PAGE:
KEILAR: That's really one of the ideas that we've been seeing Democrats play out here. You said bribery, and that is the language that we've seen more and more instead of the quid pro quo which, one, is hard to say very quickly, and two, might get lost on some people and doesn't really evoke, I think, kind of the same reaction that, say, bribery or corruption or extortion does. What do you think of them moving towards this language?
EPSTEIN: Well, as you know, I've said this on your show many times. I think the Democrats should have moved here earlier. I think there is a very strong case on bribery. It certainly isn't required under the Constitution. Abuse of power, if you go back to the Old English system, it's certainly enough grounds for removal.
But I think bribery is important to make the case as to how serious -- to make the case to the public as to how serious the abuse was.
And, again, what you're trying to do in any impeachment setting or impeachment scenario, Brianna, is you are persuading the middle third of the country. And right now the middle third is still on the fence. We're at about 50-50 according to the polls in terms of whether the president ought to be removed or not.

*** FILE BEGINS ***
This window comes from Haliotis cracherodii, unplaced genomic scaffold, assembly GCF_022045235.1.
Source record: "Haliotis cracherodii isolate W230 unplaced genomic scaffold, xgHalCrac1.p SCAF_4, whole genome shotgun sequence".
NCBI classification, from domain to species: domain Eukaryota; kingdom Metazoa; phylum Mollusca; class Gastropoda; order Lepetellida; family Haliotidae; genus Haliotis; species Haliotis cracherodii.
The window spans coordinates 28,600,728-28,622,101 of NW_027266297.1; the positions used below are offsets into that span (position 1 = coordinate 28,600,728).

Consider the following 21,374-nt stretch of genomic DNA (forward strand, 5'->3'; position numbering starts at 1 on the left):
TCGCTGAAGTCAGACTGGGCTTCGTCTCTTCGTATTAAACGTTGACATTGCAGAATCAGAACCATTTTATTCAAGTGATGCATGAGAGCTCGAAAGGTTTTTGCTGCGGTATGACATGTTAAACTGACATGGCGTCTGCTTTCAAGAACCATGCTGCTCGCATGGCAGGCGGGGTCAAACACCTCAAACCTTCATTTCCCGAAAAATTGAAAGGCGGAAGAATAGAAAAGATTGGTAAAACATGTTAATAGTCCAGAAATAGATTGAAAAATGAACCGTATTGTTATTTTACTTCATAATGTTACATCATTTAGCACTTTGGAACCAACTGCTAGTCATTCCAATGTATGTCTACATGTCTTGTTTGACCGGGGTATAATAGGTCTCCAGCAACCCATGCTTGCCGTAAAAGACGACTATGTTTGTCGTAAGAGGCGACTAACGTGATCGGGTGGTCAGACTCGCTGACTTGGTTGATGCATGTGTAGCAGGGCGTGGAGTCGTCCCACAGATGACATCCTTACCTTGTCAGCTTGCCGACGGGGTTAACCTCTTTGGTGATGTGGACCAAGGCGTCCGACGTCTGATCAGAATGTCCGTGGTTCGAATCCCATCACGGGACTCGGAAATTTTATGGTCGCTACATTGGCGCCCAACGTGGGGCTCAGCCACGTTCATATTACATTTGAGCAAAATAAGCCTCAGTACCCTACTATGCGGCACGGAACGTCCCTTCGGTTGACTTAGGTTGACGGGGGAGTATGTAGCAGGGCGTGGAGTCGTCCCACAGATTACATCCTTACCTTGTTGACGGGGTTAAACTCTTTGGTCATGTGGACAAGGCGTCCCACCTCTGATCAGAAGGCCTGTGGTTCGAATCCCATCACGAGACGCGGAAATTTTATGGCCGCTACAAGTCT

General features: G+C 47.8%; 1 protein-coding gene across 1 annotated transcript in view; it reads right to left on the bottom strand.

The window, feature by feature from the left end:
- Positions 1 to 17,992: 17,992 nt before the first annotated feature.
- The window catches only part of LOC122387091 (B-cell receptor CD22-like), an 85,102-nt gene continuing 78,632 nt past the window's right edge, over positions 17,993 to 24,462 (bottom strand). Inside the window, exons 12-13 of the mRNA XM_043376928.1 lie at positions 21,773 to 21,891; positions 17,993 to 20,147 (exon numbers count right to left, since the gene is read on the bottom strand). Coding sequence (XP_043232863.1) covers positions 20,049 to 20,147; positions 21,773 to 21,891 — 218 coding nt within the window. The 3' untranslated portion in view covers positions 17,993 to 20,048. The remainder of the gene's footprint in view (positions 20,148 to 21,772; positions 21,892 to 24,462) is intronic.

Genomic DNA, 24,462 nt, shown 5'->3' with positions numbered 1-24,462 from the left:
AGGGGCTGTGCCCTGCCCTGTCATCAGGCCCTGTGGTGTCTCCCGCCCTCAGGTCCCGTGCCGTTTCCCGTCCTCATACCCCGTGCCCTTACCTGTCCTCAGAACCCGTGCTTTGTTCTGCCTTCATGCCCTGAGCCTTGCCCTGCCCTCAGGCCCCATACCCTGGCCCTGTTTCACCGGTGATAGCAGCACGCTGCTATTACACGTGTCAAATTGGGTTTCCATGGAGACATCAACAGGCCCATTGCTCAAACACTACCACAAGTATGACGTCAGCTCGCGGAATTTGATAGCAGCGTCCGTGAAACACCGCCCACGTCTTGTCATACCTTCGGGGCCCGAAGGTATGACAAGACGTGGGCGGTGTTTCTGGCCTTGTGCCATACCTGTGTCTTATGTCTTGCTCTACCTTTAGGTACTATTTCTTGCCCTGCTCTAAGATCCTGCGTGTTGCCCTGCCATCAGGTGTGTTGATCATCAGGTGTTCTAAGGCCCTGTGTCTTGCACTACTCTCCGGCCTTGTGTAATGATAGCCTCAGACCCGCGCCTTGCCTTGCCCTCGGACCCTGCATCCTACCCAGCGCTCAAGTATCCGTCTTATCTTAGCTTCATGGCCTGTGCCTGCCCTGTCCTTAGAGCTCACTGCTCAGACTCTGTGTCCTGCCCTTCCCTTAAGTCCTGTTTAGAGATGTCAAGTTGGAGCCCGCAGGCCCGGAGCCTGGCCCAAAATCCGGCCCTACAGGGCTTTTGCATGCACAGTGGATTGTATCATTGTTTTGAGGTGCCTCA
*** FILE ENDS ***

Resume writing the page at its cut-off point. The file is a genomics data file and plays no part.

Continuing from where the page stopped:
The Democrats still have a fair amount of work to do to get into a more comfortable place of, say, 60-40 or 65-35 and presenting something that is readily understandable, like bribery, is a more effective way of describing this case, I think, than just saying abuse of power. So I think the Democrats should have probably have done this a long time ago and I think there is a strong legal basis for claiming bribery.
KEILAR: Julian, I want to talk about something else while I have you here, and that is Mick Mulvaney, the acting White House chief of staff. His name came up a lot in earlier testimony. He ignored a House subpoena to appear last week and the White House Counsel says he has complete immunity.
Mulvaney then wanted to join a lawsuit that would determine if he had to testify, then he was going to file separately. Now, he's abandoned this idea all together. What do you make of this?
EPSTEIN: I make this as he doesn't want to be the J.R. Haldeman of the Nixon era. Remember J.R. Haldeman was a senior White House official under Nixon who was very involved in the crimes that Nixon committed.
And I think Mulvaney is very, I think, ambivalent here about going too far to defend this presidency, and I think the mere fact that he wanted to get counsel or court guidance as to whether he had to appear or not means that he's looking for some political cover.
He ultimately buckled the White House, I think, kind of clamped down on him and got him to back off that, and now they're claiming absolute immunity. Absolute immunity is something that is not recognized under the law. Nobody has absolute immunity, particularly when you're looking at potential crimes that were committed.